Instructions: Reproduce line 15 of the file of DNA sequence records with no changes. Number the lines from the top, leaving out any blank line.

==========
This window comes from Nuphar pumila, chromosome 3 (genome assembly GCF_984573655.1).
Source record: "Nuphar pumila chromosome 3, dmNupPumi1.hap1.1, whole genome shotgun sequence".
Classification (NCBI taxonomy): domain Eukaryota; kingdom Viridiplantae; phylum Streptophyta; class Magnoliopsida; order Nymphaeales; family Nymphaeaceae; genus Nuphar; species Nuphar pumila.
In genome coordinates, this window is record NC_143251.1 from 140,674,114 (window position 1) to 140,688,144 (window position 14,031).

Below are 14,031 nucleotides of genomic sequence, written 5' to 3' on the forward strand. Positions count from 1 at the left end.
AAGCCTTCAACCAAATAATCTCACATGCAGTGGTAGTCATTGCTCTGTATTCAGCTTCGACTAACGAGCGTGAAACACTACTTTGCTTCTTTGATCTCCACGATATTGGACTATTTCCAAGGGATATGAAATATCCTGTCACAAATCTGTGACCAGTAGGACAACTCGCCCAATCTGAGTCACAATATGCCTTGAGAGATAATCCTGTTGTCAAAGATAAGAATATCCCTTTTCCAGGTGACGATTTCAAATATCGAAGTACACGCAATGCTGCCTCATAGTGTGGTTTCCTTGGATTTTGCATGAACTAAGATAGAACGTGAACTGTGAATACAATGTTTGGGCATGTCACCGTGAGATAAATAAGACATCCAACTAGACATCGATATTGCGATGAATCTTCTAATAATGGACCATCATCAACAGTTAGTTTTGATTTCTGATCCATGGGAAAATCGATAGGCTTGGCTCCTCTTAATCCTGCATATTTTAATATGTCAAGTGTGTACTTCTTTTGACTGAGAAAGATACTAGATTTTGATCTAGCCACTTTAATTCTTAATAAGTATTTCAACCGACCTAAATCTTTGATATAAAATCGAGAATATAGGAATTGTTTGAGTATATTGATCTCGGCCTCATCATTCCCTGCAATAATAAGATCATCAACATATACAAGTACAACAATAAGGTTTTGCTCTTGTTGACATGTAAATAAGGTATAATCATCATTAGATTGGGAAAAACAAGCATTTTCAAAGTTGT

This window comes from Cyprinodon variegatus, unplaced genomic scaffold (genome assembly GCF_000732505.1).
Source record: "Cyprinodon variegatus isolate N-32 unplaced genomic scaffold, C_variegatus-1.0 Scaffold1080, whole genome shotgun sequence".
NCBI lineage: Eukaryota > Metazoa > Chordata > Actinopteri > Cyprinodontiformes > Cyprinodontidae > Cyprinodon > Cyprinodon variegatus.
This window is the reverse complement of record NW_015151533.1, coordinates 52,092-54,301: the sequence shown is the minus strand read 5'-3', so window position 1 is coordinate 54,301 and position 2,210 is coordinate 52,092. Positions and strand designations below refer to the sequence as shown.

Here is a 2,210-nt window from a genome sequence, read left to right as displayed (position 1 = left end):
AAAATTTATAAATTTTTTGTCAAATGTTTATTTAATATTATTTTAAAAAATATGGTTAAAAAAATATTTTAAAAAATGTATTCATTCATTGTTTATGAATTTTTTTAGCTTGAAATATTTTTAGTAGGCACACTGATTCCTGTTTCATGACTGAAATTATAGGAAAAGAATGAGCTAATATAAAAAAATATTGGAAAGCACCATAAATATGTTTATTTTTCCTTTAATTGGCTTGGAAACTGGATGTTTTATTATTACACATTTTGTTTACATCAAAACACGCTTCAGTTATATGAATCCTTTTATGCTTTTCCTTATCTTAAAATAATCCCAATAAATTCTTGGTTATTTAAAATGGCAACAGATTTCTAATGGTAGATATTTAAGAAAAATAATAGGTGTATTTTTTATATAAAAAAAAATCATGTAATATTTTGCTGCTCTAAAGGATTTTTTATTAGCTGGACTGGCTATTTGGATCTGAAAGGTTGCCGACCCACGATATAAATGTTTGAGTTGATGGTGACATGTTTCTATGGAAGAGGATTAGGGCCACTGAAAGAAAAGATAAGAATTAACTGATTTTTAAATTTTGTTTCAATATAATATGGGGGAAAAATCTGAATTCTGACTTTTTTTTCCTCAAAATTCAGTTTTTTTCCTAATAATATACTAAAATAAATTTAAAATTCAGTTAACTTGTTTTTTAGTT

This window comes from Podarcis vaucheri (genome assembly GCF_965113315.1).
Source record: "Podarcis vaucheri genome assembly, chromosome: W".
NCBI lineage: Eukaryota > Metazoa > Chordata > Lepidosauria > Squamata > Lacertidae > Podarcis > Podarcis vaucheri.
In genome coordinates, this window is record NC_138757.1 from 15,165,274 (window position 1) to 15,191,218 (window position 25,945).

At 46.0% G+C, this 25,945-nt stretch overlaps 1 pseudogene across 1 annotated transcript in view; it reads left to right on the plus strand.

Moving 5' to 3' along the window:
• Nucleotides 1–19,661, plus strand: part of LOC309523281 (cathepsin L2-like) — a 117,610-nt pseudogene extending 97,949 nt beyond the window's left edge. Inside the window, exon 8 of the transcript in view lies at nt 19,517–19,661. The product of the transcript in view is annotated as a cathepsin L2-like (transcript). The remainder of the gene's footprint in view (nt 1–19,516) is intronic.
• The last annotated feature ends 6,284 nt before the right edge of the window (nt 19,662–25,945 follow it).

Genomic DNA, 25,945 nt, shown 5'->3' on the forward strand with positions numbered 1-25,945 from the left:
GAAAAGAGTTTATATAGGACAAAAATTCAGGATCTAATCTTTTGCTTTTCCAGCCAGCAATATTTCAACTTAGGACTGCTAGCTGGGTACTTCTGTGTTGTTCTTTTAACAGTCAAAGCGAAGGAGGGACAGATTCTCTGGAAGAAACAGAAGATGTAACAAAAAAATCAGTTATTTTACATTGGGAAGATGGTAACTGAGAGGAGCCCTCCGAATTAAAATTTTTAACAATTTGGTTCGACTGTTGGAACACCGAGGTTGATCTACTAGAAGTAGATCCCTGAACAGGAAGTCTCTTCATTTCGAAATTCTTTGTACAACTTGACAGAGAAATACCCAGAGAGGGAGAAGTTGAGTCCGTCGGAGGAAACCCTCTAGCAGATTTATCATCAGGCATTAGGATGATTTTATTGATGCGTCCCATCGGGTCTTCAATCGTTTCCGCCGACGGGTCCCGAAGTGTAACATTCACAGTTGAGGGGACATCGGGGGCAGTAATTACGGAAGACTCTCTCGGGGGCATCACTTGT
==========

NCBI lineage: Eukaryota > Metazoa > Chordata > Lepidosauria > Squamata > Lacertidae > Podarcis > Podarcis vaucheri.